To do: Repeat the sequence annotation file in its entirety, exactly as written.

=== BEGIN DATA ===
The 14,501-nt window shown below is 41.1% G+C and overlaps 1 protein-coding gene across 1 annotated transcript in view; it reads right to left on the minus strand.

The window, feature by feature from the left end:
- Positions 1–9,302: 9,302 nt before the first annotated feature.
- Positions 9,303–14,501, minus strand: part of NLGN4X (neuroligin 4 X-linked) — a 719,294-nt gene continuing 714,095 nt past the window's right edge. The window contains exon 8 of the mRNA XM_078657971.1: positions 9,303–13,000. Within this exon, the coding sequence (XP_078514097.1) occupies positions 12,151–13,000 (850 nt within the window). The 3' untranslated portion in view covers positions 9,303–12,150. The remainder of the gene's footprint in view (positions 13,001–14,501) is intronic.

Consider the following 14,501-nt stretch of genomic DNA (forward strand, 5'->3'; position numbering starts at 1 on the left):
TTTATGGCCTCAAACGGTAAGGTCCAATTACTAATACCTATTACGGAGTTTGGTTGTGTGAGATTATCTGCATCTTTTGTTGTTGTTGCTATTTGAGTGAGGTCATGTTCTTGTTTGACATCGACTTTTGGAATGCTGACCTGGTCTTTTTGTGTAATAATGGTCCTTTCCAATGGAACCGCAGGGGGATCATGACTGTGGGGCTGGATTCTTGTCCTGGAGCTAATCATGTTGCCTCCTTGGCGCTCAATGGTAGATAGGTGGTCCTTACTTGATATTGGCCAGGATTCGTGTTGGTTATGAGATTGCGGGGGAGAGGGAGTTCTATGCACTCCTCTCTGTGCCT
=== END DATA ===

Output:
The 14,501-nt window shown below is 41.1% G+C and overlaps 1 protein-coding gene across 1 annotated transcript in view; it reads right to left on the minus strand.

The window, feature by feature from the left end:
- Positions 1–9,302: 9,302 nt before the first annotated feature.
- Positions 9,303–14,501, minus strand: part of NLGN4X (neuroligin 4 X-linked) — a 719,294-nt gene continuing 714,095 nt past the window's right edge. The window contains exon 8 of the mRNA XM_078657971.1: positions 9,303–13,000. Within this exon, the coding sequence (XP_078514097.1) occupies positions 12,151–13,000 (850 nt within the window). The 3' untranslated portion in view covers positions 9,303–12,150. The remainder of the gene's footprint in view (positions 13,001–14,501) is intronic.

Consider the following 14,501-nt stretch of genomic DNA (forward strand, 5'->3'; position numbering starts at 1 on the left):
TTTATGGCCTCAAACGGTAAGGTCCAATTACTAATACCTATTACGGAGTTTGGTTGTGTGAGATTATCTGCATCTTTTGTTGTTGTTGCTATTTGAGTGAGGTCATGTTCTTGTTTGACATCGACTTTTGGAATGCTGACCTGGTCTTTTTGTGTAATAATGGTCCTTTCCAATGGAACCGCAGGGGGATCATGACTGTGGGGCTGGATTCTTGTCCTGGAGCTAATCATGTTGCCTCCTTGGCGCTCAATGGTAGATAGGTGGTCCTTACTTGATATTGGCCAGGATTCGTGTTGGTTATGAGATTGCGGGGGAGAGGGAGTTCTATGCACTCCTCTCTGTGCCT